In our time of well-publicized health care travails, in the U.S. and the UK and elsewhere, matters of financing too often subsume the dimension of patient care. In his latest book, Alexander L. Gungov studies a vital but neglected aspect of patient safety. Of the thousands of medical errors committed on a daily basis, in the bulk of unfortunate clinical decisions, a significant share pertains to various logical flows and epistemological fallacies. By focusing on the logical dimensions of clinical medicine, Gungov promotes awareness of the logical and epistemological traps that lie in the day-to-day care of patients.
Such a focus not only allows us to avoid falling into them, but demonstrates the practical value of looking at medicine from a new philosophical perspective. That perspective involves a broad and unusual collection of philosophers. The discussion takes its starting point from J. S. Mill's inductive methods and Giambattista Vico's verum-factum principle, but then sets out a unique combination of Charles Sanders Peirce's abductive reasoning, Immanuel Kant's reflective judgment, as well as G. W. F. Hegel's and D. P. Verene's speculative thinking, all marshalled to present a novel philosophical account of clinical diagnostics. Interpretation of practical examples elucidate the logical aspect of medical errors and suggests strategies of overcoming them. The book as a whole demonstrates the value of Hans-Georg Gadamer's hermeneutical insights into the enigmatic character of health.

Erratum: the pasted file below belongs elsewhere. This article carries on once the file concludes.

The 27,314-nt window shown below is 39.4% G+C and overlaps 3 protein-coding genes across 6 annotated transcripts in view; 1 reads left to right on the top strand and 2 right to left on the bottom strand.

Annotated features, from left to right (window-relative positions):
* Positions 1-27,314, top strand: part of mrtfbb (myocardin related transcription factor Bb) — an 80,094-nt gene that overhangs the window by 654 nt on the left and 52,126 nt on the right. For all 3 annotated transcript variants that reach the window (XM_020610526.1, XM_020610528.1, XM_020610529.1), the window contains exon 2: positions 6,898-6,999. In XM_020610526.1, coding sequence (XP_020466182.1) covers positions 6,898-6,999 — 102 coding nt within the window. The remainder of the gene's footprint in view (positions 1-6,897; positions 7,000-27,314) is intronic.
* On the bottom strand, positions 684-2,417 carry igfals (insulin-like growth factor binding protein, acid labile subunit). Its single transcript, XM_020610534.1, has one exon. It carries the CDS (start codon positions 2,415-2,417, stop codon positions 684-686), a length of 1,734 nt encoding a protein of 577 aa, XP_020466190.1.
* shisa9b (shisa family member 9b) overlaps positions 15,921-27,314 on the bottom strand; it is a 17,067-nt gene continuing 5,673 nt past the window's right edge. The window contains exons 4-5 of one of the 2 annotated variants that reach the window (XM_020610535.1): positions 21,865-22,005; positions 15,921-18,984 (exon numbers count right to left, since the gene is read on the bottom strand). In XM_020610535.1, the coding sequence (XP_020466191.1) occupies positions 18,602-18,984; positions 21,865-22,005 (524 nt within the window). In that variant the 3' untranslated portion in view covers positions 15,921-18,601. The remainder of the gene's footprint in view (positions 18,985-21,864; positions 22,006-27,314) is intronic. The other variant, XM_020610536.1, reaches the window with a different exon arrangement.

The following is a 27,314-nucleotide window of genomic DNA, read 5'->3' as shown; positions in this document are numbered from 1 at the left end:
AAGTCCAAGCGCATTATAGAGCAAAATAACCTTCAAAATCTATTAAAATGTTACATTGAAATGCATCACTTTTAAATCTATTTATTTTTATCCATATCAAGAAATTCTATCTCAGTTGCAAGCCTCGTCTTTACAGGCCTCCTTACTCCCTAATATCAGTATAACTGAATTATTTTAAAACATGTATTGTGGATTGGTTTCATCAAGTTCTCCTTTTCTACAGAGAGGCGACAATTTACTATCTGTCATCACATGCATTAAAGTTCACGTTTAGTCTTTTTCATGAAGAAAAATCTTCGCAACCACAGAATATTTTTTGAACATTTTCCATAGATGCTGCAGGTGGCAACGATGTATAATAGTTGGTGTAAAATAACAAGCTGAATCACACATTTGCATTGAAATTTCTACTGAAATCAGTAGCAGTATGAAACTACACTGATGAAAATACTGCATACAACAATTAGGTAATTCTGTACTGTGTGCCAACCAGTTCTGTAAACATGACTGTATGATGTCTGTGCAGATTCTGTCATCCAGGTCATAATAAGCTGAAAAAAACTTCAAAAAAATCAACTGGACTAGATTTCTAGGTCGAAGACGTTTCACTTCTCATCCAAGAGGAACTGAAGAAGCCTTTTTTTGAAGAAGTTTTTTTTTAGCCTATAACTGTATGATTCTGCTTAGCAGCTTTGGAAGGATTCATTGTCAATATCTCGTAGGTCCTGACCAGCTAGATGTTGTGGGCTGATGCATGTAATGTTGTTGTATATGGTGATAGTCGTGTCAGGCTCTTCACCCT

This much-needed book will be of interest to medical practitioners, health policy makers, patients and their families, and advanced students and scholars in medicine, the medical humanities, medical epistemology, and the philosophy of medicine in general.
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